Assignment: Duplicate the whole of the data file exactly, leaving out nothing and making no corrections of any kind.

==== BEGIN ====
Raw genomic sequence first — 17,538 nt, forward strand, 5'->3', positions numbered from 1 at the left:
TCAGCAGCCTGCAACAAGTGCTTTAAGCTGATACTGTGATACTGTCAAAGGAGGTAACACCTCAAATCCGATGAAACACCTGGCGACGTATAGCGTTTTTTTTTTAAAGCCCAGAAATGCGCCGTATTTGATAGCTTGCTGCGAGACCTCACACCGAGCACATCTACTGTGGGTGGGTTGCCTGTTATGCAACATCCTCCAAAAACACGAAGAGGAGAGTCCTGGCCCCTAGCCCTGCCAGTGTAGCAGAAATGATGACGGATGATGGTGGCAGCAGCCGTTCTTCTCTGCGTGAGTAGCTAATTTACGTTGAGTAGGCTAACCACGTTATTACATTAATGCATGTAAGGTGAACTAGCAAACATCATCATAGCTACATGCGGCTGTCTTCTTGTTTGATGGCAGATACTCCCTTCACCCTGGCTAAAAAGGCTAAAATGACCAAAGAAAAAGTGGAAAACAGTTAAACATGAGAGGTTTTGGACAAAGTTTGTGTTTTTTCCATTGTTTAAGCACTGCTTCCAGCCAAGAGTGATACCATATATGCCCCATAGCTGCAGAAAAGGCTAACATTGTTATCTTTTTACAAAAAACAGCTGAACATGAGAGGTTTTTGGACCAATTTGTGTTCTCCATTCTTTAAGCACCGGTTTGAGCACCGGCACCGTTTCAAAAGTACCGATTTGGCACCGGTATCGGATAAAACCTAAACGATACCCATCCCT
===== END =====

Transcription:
Raw genomic sequence first — 17,538 nt, forward strand, 5'->3', positions numbered from 1 at the left:
TCAGCAGCCTGCAACAAGTGCTTTAAGCTGATACTGTGATACTGTCAAAGGAGGTAACACCTCAAATCCGATGAAACACCTGGCGACGTATAGCGTTTTTTTTTTAAAGCCCAGAAATGCGCCGTATTTGATAGCTTGCTGCGAGACCTCACACCGAGCACATCTACTGTGGGTGGGTTGCCTGTTATGCAACATCCTCCAAAAACACGAAGAGGAGAGTCCTGGCCCCTAGCCCTGCCAGTGTAGCAGAAATGATGACGGATGATGGTGGCAGCAGCCGTTCTTCTCTGCGTGAGTAGCTAATTTACGTTGAGTAGGCTAACCACGTTATTACATTAATGCATGTAAGGTGAACTAGCAAACATCATCATAGCTACATGCGGCTGTCTTCTTGTTTGATGGCAGATACTCCCTTCACCCTGGCTAAAAAGGCTAAAATGACCAAAGAAAAAGTGGAAAACAGTTAAACATGAGAGGTTTTGGACAAAGTTTGTGTTTTTTCCATTGTTTAAGCACTGCTTCCAGCCAAGAGTGATACCATATATGCCCCATAGCTGCAGAAAAGGCTAACATTGTTATCTTTTTACAAAAAACAGCTGAACATGAGAGGTTTTTGGACCAATTTGTGTTCTCCATTCTTTAAGCACCGGTTTGAGCACCGGCACCGTTTCAAAAGTACCGATTTGGCACCGGTATCGGATAAAACCTAAACGATACCCATCCCT